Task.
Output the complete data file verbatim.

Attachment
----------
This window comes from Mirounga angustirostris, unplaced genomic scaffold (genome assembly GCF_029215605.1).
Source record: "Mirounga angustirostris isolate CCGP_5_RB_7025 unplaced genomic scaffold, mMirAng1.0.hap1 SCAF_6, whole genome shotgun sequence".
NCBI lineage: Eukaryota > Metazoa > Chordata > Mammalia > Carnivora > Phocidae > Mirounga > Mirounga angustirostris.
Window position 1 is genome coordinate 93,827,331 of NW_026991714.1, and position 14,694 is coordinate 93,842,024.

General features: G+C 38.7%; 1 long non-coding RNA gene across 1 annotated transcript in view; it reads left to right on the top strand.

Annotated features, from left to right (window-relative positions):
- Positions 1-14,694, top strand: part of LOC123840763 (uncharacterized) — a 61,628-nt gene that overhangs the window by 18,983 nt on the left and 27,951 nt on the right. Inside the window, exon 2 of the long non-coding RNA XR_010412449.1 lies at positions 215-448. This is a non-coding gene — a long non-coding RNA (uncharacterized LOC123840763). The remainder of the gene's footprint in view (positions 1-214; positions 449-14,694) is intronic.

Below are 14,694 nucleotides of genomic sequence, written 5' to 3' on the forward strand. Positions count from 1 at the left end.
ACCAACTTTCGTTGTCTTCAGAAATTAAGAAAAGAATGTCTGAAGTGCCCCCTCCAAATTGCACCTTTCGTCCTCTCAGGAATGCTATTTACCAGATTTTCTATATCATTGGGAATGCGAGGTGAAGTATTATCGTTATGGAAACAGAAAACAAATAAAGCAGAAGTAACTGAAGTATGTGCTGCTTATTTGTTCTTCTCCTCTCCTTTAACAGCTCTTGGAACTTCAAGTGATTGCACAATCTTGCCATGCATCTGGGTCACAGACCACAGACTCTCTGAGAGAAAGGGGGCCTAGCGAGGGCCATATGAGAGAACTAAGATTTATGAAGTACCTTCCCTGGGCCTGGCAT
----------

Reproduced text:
This window comes from Mirounga angustirostris, unplaced genomic scaffold (genome assembly GCF_029215605.1).
Source record: "Mirounga angustirostris isolate CCGP_5_RB_7025 unplaced genomic scaffold, mMirAng1.0.hap1 SCAF_6, whole genome shotgun sequence".
NCBI lineage: Eukaryota > Metazoa > Chordata > Mammalia > Carnivora > Phocidae > Mirounga > Mirounga angustirostris.
Window position 1 is genome coordinate 93,827,331 of NW_026991714.1, and position 14,694 is coordinate 93,842,024.

General features: G+C 38.7%; 1 long non-coding RNA gene across 1 annotated transcript in view; it reads left to right on the top strand.

Annotated features, from left to right (window-relative positions):
- Positions 1-14,694, top strand: part of LOC123840763 (uncharacterized) — a 61,628-nt gene that overhangs the window by 18,983 nt on the left and 27,951 nt on the right. Inside the window, exon 2 of the long non-coding RNA XR_010412449.1 lies at positions 215-448. This is a non-coding gene — a long non-coding RNA (uncharacterized LOC123840763). The remainder of the gene's footprint in view (positions 1-214; positions 449-14,694) is intronic.

Below are 14,694 nucleotides of genomic sequence, written 5' to 3' on the forward strand. Positions count from 1 at the left end.
ACCAACTTTCGTTGTCTTCAGAAATTAAGAAAAGAATGTCTGAAGTGCCCCCTCCAAATTGCACCTTTCGTCCTCTCAGGAATGCTATTTACCAGATTTTCTATATCATTGGGAATGCGAGGTGAAGTATTATCGTTATGGAAACAGAAAACAAATAAAGCAGAAGTAACTGAAGTATGTGCTGCTTATTTGTTCTTCTCCTCTCCTTTAACAGCTCTTGGAACTTCAAGTGATTGCACAATCTTGCCATGCATCTGGGTCACAGACCACAGACTCTCTGAGAGAAAGGGGGCCTAGCGAGGGCCATATGAGAGAACTAAGATTTATGAAGTACCTTCCCTGGGCCTGGCAT